᾿Ιάκωβος, “James,” is the OT name “Jacob” (Gen 27:36; Isa 41:8; 43:22; Jer 26:27[30:10] LXX; Ezek 28:25). The self-designation of δου̑λος is based on the OT, as we have observed, and is used of Israel’s leaders as persons of dignity in Yahweh’s service. Here aspects of the writer’s authority—or, more precisely, of the authority claimed for James in whose name the letter is sent out—are registered. Whether the historical James was ever regarded as an “apostle” (based on 1 Cor 15:7) is a vexed question (see Kirk, “Apostleship,” 257, for a positive attitude to James’ apostleship; a negative assessment is given by Trudinger, “Heteron,” 200-202). An earlier discussion has concluded that Paul did not unequivocally give the designation to James, or if he did, it was not his normal practice, whatever claim was being registered by a James-party (on 1 Cor 15:7 as witness to a “formula of rivalry” [Rivalitätsformel], see Pratscher, Der Herrenbruder, 32-46). The cautious assessment of a modern writer may be cited, as noted earlier.

Paul limits the assertion that he has seen no apostle besides Peter by leaving room for the possibility that one could, if need be, count James among the apostles—something he was not himself accustomed to doing—whom he had also seen (W. Schmithals, The Office, 65).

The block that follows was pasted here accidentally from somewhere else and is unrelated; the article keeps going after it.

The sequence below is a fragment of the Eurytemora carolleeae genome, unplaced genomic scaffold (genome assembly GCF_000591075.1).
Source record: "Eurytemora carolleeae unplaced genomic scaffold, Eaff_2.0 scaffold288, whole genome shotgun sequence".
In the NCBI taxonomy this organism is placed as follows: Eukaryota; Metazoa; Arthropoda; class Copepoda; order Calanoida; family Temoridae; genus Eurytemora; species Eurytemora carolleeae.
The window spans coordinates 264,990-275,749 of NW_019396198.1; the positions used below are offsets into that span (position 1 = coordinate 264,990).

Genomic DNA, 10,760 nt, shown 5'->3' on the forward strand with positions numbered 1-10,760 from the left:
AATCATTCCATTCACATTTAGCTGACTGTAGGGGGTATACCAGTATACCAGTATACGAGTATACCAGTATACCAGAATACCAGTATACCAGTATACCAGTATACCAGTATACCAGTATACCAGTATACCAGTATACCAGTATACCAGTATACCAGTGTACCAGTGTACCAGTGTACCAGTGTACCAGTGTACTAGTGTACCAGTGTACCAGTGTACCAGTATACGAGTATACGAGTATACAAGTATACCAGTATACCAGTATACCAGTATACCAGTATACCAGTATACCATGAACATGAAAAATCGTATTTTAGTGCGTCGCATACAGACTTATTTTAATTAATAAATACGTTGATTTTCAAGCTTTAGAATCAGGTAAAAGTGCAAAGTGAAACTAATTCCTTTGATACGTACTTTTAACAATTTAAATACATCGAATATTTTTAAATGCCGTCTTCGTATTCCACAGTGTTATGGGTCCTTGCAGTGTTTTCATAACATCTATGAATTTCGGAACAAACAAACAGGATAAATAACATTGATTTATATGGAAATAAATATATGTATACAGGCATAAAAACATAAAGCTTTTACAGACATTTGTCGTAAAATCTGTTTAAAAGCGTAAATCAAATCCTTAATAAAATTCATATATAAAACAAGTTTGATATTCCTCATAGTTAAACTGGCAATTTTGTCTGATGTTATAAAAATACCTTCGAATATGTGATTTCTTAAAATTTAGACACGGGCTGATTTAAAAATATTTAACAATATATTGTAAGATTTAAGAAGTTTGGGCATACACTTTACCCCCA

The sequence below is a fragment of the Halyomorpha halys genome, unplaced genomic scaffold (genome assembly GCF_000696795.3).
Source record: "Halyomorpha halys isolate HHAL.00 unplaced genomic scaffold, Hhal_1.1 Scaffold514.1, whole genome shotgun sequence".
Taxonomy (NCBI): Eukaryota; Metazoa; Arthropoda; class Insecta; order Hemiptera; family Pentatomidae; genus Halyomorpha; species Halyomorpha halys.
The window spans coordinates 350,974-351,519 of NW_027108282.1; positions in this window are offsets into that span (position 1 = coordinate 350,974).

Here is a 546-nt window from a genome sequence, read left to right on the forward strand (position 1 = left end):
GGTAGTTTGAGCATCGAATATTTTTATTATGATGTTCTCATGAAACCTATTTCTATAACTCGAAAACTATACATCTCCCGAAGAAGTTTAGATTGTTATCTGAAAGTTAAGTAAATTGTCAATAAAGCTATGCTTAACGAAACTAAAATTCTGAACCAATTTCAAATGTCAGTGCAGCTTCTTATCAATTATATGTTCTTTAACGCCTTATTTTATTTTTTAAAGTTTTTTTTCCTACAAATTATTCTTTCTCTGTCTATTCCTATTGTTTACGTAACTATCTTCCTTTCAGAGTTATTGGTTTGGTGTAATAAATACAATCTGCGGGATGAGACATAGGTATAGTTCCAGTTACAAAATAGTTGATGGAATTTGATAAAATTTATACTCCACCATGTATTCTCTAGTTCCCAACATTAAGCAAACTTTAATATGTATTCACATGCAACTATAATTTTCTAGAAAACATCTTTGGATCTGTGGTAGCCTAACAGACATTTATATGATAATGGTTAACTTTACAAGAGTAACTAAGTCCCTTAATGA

κύριος refers to Jesus as in 2:1; 5:7-8, 10. Vouga’s argument (31, 36) in support of taking θεου̑ and κυρίου together is doubly based: (1) other divine titles are linked in 1:27; 3:9 to provide a model for this parallelism; and (2) patristic interpretation of Pseudo-Andrew of Crete (ca. AD 740) supports this link. Motyer (27) similarly argues for the rendering and cites parallels from the later NT literature. But Mitton criticizes the translation “servant of Jesus Christ, who is God and Lord,” while granting the linguistic possibility, on the score that such an explicit ascription of deity to Jesus is rare in the NT and is unlikely in this letter, which he takes to be a primitive document. He does concede, however, that “even if Jesus is not here identified with God, He and the Father are clearly associated together in what is in effect a unity. One who becomes a servant of Christ thereby becomes a servant of God” (14).